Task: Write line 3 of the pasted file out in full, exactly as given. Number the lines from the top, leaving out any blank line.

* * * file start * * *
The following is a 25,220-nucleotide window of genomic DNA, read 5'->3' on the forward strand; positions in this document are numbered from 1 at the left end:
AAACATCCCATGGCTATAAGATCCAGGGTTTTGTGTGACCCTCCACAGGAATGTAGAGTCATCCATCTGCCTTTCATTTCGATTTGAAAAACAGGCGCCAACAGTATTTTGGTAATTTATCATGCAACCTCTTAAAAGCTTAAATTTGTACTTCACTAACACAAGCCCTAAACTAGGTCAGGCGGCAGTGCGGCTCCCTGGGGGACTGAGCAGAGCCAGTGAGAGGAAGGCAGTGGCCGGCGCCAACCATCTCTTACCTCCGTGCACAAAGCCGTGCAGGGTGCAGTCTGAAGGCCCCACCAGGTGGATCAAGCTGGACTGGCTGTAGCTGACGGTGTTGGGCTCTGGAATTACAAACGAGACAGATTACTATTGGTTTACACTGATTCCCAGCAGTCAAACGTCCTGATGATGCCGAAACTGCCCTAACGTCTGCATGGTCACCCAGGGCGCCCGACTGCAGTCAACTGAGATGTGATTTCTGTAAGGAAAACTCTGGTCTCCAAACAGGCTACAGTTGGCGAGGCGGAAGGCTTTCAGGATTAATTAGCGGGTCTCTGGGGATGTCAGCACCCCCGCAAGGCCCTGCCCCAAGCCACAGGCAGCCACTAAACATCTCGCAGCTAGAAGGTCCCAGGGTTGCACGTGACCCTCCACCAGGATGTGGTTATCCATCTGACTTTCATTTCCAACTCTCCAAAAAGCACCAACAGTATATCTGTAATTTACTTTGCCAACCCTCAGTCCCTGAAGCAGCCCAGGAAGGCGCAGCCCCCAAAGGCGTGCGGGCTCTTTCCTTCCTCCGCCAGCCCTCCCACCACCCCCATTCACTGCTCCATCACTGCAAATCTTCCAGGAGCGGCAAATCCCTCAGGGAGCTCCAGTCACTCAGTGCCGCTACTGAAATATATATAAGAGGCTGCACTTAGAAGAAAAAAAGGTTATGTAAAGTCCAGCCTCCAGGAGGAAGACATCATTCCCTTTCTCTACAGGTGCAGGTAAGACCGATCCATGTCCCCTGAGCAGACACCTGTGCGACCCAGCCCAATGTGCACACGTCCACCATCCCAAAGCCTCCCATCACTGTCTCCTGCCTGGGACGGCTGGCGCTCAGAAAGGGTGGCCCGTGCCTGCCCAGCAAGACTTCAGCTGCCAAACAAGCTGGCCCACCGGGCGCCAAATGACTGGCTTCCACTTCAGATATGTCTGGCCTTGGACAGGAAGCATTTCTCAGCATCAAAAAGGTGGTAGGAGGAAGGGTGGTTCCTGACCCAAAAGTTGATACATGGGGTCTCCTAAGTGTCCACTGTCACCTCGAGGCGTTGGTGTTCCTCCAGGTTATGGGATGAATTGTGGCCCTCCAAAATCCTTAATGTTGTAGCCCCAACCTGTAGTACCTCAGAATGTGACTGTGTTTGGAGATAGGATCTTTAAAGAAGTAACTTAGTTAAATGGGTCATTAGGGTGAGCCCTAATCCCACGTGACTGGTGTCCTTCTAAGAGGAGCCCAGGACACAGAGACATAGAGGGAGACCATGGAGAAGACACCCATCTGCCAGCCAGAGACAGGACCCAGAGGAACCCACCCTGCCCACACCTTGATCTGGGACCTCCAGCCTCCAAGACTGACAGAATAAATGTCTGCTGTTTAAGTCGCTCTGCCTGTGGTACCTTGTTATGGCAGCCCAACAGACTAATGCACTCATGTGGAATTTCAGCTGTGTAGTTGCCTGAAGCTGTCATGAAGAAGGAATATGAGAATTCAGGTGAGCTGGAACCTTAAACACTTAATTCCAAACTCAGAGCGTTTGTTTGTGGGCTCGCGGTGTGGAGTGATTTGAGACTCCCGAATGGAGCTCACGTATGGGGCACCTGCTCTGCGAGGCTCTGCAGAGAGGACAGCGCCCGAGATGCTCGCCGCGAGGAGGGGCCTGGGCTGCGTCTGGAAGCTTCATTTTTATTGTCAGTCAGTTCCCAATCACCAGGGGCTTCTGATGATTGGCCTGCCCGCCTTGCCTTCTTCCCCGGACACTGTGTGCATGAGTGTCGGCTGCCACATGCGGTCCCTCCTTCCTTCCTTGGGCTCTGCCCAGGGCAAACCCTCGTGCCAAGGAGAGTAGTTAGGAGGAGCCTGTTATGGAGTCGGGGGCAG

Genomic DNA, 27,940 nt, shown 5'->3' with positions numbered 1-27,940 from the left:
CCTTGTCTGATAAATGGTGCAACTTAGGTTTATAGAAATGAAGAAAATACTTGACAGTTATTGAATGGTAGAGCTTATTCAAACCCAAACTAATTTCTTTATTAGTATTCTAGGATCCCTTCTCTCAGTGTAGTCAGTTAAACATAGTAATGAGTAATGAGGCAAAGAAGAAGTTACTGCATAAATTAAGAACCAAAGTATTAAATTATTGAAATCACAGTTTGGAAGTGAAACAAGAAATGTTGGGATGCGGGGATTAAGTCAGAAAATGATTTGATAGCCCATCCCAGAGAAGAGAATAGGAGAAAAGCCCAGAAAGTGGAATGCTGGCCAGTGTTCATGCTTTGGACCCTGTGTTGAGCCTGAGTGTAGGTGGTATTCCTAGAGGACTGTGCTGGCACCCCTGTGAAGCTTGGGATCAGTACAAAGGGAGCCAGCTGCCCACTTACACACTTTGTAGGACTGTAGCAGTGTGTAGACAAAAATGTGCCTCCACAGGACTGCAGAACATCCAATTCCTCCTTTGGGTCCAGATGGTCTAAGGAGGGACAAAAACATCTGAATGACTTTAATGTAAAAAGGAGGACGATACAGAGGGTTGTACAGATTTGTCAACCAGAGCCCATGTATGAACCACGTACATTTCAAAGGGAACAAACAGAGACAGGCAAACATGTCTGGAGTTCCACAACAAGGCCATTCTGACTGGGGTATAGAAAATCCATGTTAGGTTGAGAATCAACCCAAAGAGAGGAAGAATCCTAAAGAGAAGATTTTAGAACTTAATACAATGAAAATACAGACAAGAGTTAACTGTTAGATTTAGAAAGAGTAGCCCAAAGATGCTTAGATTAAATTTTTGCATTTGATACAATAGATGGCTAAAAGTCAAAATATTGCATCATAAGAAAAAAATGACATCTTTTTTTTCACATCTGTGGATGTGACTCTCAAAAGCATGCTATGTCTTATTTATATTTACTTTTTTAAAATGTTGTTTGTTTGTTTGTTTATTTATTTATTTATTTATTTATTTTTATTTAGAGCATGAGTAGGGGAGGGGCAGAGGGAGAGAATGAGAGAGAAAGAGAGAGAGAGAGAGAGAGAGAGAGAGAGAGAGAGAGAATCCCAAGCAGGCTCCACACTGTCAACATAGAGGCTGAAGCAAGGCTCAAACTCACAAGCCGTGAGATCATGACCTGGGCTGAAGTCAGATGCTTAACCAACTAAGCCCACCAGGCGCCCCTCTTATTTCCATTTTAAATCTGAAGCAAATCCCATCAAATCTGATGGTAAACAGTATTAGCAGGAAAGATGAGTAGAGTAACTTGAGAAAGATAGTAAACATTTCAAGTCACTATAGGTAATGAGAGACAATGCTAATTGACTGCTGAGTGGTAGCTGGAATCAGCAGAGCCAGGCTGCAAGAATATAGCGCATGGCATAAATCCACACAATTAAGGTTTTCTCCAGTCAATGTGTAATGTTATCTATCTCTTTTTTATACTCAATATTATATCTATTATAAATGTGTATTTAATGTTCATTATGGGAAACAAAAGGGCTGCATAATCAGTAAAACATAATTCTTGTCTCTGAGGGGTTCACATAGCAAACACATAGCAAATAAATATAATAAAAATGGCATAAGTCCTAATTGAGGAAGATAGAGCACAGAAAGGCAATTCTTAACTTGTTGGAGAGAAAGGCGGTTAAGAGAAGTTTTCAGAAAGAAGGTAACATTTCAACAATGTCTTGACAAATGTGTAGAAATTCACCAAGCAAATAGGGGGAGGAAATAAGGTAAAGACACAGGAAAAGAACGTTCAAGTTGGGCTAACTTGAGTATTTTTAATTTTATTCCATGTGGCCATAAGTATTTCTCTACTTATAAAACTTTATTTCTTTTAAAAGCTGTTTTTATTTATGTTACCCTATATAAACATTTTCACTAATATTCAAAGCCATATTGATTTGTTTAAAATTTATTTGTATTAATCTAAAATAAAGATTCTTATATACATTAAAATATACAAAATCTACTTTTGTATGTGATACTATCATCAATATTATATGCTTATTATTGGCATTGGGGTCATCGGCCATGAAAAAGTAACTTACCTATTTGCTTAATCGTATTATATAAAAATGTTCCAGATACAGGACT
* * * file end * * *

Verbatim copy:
Genomic DNA, 27,940 nt, shown 5'->3' with positions numbered 1-27,940 from the left: